Buy now, pay later users may be able to take complaints to the Financial Ombudsman under new Government plans
Shoppers using buy now, pay later (BNPL) services may be able to take complaints to the Financial Ombudsman Service in future, as well as claim refunds using Section 75 protection, under new Government proposals. But while these changes are "vitally needed", MoneySavingExpert.com founder Martin Lewis has warned that the Government must "pick up the pace" when it comes to taking action.
Plans to regulate the BNPL sector – something Martin and MoneySavingExpert.com, alongside others, have campaigned for – were first announced in February.
This coincided with the publication of the 'Woolard Review', which warned that it would be relatively easy to accrue around £1,000 of debt using BNPL products that credit reference agencies and mainstream lenders could not see. The review also found that more than one in 10 customers of a major bank using BNPL services were already in arrears.
But while the Government says in its consultation published today that the evidence for detriment to consumers "remains limited", it has said it will investigate this further, as well as making a number of recommendations on how the regulated market could function – see below for more on this.
However, Martin has warned that the Government must now pick up the pace when it comes to taking action as firms' "free rein" will continue, unregulated, this Christmas. See our Buy now, pay later guide for more info on how it works and what to look out for. You can also read the consultation paper in full on Gov.uk. The consultation closes on 6 January 2022, although it's unclear when a full response will follow.
'The Government needs to pick up the pace – more flesh on the bones is needed'
Martin Lewis, founder of MoneySavingExpert.com, said: "Buy now, pay later (BNPL) has exploded as a form of payment in the UK over the last few years. Regulation is something I've long called for, and it's good to finally have proposals from the Government. Yet it really needs to pick up the pace, taking so long to do this has given these firms free rein to continue, unregulated, this Christmas.
"BNPL isn't automatically a bad thing to do. Done right, used right, it's interest-free, and can be a useful tool to help people spread costs. However, what's most telling is it is sold to retailers as an easy way to get people to spend more – this, combined with the fact it is most popular amongst younger adults is a big red flag. So it is vital to get this regulation right.
"The strongest parts of the proposal are those which suggest you will be able to take BNPL firms to the Financial Ombudsman if things go wrong – a crucial protection – and the possibility of extending the Section 75 protections that apply to credit cards to BNPL. These changes are vitally needed.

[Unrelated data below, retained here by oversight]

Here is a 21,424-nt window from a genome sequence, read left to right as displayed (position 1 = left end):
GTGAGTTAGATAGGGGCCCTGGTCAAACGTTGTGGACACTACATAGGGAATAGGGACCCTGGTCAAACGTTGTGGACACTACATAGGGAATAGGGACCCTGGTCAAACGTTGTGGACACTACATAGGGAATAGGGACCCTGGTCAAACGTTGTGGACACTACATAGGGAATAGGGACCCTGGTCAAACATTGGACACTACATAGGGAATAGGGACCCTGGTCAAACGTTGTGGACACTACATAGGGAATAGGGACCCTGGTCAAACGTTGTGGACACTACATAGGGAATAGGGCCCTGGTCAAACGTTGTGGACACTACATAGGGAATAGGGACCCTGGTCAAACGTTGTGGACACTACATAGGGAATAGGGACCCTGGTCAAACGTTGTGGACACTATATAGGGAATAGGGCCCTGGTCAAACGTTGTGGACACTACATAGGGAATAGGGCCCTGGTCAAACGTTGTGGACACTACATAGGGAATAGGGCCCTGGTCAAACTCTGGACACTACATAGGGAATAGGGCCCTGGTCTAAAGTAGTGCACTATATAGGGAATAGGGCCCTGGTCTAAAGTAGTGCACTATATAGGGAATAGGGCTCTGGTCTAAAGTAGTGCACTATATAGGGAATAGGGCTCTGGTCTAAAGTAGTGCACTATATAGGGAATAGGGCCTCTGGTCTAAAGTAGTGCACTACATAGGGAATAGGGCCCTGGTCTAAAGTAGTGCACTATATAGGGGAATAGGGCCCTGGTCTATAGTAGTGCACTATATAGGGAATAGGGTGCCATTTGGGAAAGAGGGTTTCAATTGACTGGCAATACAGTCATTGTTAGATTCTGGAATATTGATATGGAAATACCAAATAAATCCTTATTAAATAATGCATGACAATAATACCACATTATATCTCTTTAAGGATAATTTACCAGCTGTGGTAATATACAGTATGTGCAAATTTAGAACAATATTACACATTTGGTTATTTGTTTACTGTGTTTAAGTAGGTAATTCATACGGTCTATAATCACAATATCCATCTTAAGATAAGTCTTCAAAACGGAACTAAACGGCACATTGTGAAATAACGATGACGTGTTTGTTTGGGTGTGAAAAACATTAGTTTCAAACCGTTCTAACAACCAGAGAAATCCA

"However, I think more flesh on the bones is needed on the plans to tackle problems with the design and marketing of BNPL. These firms are slick, and their often irresponsible advertising, and tech push is a recipe for encouraging overspending and consumer harm."
BNPL customers may be covered by Section 75 protection in future – and be able to take complaints to the Financial Ombudsman
The Government's key propositions to regulate the BNPL market are that:
- BNPL users should be given the option to take complaints to the independent Financial Ombudsman Service. The Government says this would ensure "greater consumer protection" in the market given consumers don't currently have this option at present.
- Section 75 protection should apply. Under Section 75 of the Consumer Credit Act, your credit card provider is jointly liable if something goes wrong with goods purchased using your card that cost between £100 and £30,000. But while the Government says it is aware that some BNPL providers currently have their own buyer protection schemes, it believes statutory protection could apply as part of the regulation.
- There needs to be more controls on BNPL advertising and promotions. While there are some existing requirements that BNPL firms have to follow, the Government has suggested that ALL BNPL firms should have their adverts approved by an 'authorised person', such as the Advertising Standards Authority or the Committees of Advertising Practice.
- Creditworthiness assessments should be mandatory. There is currently no obligation for providers to conduct creditworthiness assessments before giving access to BNPL products. But the Government suggests this should be included within the regulation to help ensure customers do not take on debts they can't afford.
- There should be rules to treat customers in financial difficulty fairly. While some BNPL firms do have rules in place that support customers in financial difficulty, the Government says there is no consistency across the board. So it's suggested this should be considered within the scope of regulation. Under current Financial Conduct Authority rules, firms must treat customers in financial difficulty with "forbearance and due consideration". Help offered, for example, might include reducing or suspending further interest or charges.
What does the Government say?
A Treasury spokesperson said: "Buy now, pay later can be a helpful way to manage your finances, so it's important that regulation is balanced and proportionate, ensuring that customers are given appropriate protections without unduly limiting the availability and cost of a useful financial product."